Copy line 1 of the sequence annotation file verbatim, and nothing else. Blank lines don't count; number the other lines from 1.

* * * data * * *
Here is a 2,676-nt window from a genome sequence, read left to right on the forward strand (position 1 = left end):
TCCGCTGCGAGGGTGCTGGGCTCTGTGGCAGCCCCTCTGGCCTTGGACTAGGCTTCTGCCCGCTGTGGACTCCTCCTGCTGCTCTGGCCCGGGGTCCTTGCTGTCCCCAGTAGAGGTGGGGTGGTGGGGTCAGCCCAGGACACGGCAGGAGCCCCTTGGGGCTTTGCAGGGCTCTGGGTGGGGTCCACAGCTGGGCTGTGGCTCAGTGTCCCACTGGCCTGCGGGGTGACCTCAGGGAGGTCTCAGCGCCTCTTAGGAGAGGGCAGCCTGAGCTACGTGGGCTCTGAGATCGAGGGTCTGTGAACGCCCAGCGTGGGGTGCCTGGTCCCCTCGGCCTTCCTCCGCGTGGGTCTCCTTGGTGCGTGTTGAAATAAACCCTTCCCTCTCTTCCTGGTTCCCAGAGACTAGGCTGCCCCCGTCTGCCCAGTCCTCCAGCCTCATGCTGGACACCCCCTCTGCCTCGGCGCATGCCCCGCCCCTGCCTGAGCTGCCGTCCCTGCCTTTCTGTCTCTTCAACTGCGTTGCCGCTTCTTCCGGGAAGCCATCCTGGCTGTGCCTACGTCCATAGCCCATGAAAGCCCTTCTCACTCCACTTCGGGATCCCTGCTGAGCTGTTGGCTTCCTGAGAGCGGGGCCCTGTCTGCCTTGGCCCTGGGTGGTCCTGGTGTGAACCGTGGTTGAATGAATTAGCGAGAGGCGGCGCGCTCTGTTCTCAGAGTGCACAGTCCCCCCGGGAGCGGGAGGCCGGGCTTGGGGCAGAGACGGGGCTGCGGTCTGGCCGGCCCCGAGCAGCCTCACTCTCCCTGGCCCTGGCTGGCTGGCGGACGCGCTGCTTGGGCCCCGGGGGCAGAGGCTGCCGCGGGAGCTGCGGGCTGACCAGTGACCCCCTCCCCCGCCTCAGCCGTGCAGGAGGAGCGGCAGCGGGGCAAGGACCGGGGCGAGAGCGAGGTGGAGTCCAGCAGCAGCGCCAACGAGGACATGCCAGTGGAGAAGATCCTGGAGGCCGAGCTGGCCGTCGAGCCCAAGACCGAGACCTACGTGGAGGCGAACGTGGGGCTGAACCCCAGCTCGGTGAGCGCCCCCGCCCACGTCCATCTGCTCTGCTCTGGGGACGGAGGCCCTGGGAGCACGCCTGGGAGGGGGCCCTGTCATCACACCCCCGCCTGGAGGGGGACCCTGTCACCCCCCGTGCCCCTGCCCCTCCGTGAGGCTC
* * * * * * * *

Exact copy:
Here is a 2,676-nt window from a genome sequence, read left to right on the forward strand (position 1 = left end):